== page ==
Overall, investing in your employees’ health is beneficial to the practice, creating longevity and a positive working environment.

Machado: Do you have recommendations you would give to dental offices or schools around this topic?

Betances: I would recommend that dental offices and schools continue encouraging ergonomics and good posture. I would recommend schools add an ergonomics course to their curriculum, emphasizing the importance of the subject.

Teaching ergonomics is important and should be reinforced throughout the entire duration of the program. Providing students with research and case studies regarding the adverse effects of poor ergonomics can help improve their understanding of the subject.

Offices and schools should provide their employees with the best ergonomically designed equipment to help prevent injuries.

Machado: If you decide to move on from clinical dental hygiene, do you plan to stay in dentistry or health care? If so, what are your thoughts?

If you decide to move on from clinical dental hygiene,

Betances: Moving on from clinical dental hygiene has always been in my future. Unfortunately, my injuries will force me to leave sooner than I planned. I would like to stay in health care and utilize my master’s in business administration, but I am also open to other avenues.

Some avenues include education, management, and administration. I am very open, but I would like to stay in health care due to my experience, passion, and knowledge in the field.

Machado: What is the best advice or recommendations you would give to students, new grads, or any dental professional regarding ergonomics?

Betances: Ergonomics in dental hygiene is vital to sustaining a long-term dental hygiene career. Poor ergonomics can lead to an increased risk for musculoskeletal disorders, forcing dental hygienists to terminate their clinical careers. The best advice I could offer students, new grads, or any dental professional is to take the time to master the proper patient/clinician relationship before practicing dental hygiene.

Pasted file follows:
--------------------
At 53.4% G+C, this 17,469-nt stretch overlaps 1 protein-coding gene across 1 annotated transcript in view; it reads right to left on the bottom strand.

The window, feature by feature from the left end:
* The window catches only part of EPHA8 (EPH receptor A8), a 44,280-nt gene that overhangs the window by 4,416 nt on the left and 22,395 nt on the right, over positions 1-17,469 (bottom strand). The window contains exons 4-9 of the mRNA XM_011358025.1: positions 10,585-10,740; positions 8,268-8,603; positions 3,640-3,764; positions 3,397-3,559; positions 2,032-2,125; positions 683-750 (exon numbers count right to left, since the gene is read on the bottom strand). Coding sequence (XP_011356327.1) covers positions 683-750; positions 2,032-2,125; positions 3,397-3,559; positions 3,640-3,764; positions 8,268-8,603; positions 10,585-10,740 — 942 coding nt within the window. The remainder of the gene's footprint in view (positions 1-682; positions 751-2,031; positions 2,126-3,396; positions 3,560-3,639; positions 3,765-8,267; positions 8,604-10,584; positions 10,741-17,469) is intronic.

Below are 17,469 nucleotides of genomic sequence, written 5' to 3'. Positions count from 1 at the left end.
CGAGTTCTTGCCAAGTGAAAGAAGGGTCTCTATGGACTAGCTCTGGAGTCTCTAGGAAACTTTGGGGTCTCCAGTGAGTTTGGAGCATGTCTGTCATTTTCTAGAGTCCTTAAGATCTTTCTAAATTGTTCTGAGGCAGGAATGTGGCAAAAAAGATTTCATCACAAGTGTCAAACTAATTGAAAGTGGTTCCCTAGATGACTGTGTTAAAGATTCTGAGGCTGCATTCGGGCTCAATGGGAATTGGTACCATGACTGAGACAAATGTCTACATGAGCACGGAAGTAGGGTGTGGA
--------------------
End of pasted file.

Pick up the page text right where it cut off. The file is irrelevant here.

After mastering good ergonomics and proper form, continue to maintain good ergonomics by taking care of your body and using other modalities such as stretching and practicing yoga.

In Closing

Amanda ended the interview by saying, “I think I have covered everything, but if anyone has any questions or comments concerning ergonomics or just wants to ask me more about my personal journey, they can email me at

I hope this interview can help educate other hygienists and dental professionals in the field. I also hope it can prevent injuries and allow our hygienists worldwide to have a healthy, long-lasting dental hygiene career.”

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Kaitlyn Machado, RDH, BS, MEd, FADHA
Since a very young age, Kaitlyn Machado, RDH, BS, MEd, FADHA, has always wanted to be a dental hygienist. She was the youngest student to graduate from her dental hygiene class in 2017. Since then, Kate has returned for her bachelor's and master's degrees. She is a faculty member at her local dental hygiene school and a clinical dental hygienist. Kate has been a part of Today's RDH since its launch. She is extremely passionate about homecare, loves her prophy paste and fluoride varnish, and enjoys attending professional conferences. In addition, Kate loves to work with a local non-profit organization that helps fight against hygiene insecurity of all ages in her community. As a lifelong learner, she enjoys being as involved as possible in the dental hygiene profession. When Kate isn't working, she enjoys traveling, sports, watching movies, and spending time with her amazing, supportive family.